EnglishEdit

EtymologyEdit

From Latin expectāre, infinitive form of exspectō (look out for, await, expect), from ex (out) + spectō (look at), frequentative of speciō (see).

PronunciationEdit

  • IPA(key): /ɪkˈspɛkt/, /ɛkˈspɛkt/
  • (file)
  • Hyphenation: ex‧pect
  • Rhymes: -ɛkt

VerbEdit

expect (third-person singular simple present expects, present participle expecting, simple past and past participle expected)

  1. (transitive, intransitive) To predict or believe that something will happen
    Synonyms: anticipate, hope, look for
    I expect to be able to walk again after getting over my broken leg.
    He never expected to be discovered.
    We ended up waiting a little longer than we had expected
    The doctor said he expected me to make a full recovery.
  2. To consider obligatory or required.
    Synonyms: call for, demand
    • 1805, Nelson, Horatio via Pasco, John, signal sent at the Battle of Trafalgar:
      England expects that every man will do his duty.
    • 2015, Sajith Buvi, I Am 7.5 Billion Human, page 49:
      I was born and immediately thrown into a society that makes its own rules, standards, and expectations. I am expected to behave. I am expected to deliver. I am expected to live up to the contrived standards of the society.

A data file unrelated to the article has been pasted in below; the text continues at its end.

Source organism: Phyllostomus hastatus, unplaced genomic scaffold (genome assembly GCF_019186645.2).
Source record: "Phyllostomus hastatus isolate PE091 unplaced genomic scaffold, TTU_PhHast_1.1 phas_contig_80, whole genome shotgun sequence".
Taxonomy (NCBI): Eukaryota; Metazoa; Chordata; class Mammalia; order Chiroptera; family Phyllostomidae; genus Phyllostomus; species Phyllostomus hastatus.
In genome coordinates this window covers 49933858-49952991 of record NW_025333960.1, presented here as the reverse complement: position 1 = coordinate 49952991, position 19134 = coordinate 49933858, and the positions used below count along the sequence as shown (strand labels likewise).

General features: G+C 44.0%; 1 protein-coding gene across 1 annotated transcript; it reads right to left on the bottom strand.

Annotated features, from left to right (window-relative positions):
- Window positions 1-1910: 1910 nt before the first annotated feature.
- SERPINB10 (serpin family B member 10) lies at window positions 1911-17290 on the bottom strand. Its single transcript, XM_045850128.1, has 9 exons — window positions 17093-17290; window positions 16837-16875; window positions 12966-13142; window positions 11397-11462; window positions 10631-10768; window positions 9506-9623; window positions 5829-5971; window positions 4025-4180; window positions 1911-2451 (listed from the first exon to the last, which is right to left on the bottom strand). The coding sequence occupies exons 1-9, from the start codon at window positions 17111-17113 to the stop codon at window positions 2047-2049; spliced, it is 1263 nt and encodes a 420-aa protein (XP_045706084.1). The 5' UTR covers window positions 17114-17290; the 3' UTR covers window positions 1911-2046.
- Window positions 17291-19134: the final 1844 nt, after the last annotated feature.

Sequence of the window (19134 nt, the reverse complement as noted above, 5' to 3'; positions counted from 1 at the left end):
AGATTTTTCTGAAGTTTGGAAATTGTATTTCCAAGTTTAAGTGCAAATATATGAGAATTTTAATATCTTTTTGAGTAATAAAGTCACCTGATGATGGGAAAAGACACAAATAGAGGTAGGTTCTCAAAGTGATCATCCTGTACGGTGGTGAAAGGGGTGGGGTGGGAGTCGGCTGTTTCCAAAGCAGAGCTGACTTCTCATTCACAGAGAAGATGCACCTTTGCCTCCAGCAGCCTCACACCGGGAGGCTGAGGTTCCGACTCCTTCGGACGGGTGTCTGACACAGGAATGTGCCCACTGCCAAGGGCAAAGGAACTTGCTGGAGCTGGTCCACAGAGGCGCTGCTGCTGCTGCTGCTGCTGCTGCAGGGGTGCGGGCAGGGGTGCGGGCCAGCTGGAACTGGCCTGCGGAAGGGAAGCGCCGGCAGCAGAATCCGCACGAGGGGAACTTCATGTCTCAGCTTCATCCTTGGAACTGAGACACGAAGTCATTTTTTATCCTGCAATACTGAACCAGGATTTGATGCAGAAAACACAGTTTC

3. To consider reasonably due.
    Synonyms: hope, want, wish
    You are expected to get the task done by the end of next week.
  4. (continuous aspect only, of a woman or couple) To be pregnant, to consider a baby due.
    • 2011, Eva Fischer-Dixon, The Bestseller
      “You are pregnant?” he asked with shock in his voice. “Yes, Justin, I am expecting a child,”
  5. (obsolete, transitive) To wait for; to await.
    Synonyms: await; see also Thesaurus:wait for
  6. (obsolete, intransitive) To wait; to stay.
    Synonym: wait
    • 1636, G[eorge] S[andys], “(please specify the page)”, in A Paraphrase upon the Psalmes of David. And upon the Hymnes Dispersed throughout the Old and New Testaments, London: [Andrew Hebb []], OCLC 1203213428:
      I will 'expect until my change in death, / And answer at Thy call

Usage notesEdit

  • Expect is a mental act and mostly has a reference to the future, to some forthcoming event (e.g. a person expects to die, or he expects to survive). Think and believe may have reference to the past and present, as well as to the future (e.g. I think the mail has arrived; I believe he came home yesterday, that he is at home now). There is a not uncommon use of expect, which is a confusion of the two (e.g. I expect the mail has arrived; I expect he is at home). Await is a physical or moral act. We await something which, when it comes, will affect us personally. We expect what may, or may not, interest us personally. See also anticipate.
  • This is a catenative verb that takes the to infinitive. See Appendix:English catenative verbs

ConjugationEdit

Derived termsEdit

Related termsEdit

TranslationsEdit

The translations below need to be checked and inserted above into the appropriate translation tables. See instructions at Wiktionary:Entry layout § Translations.

Further readingEdit

AnagramsEdit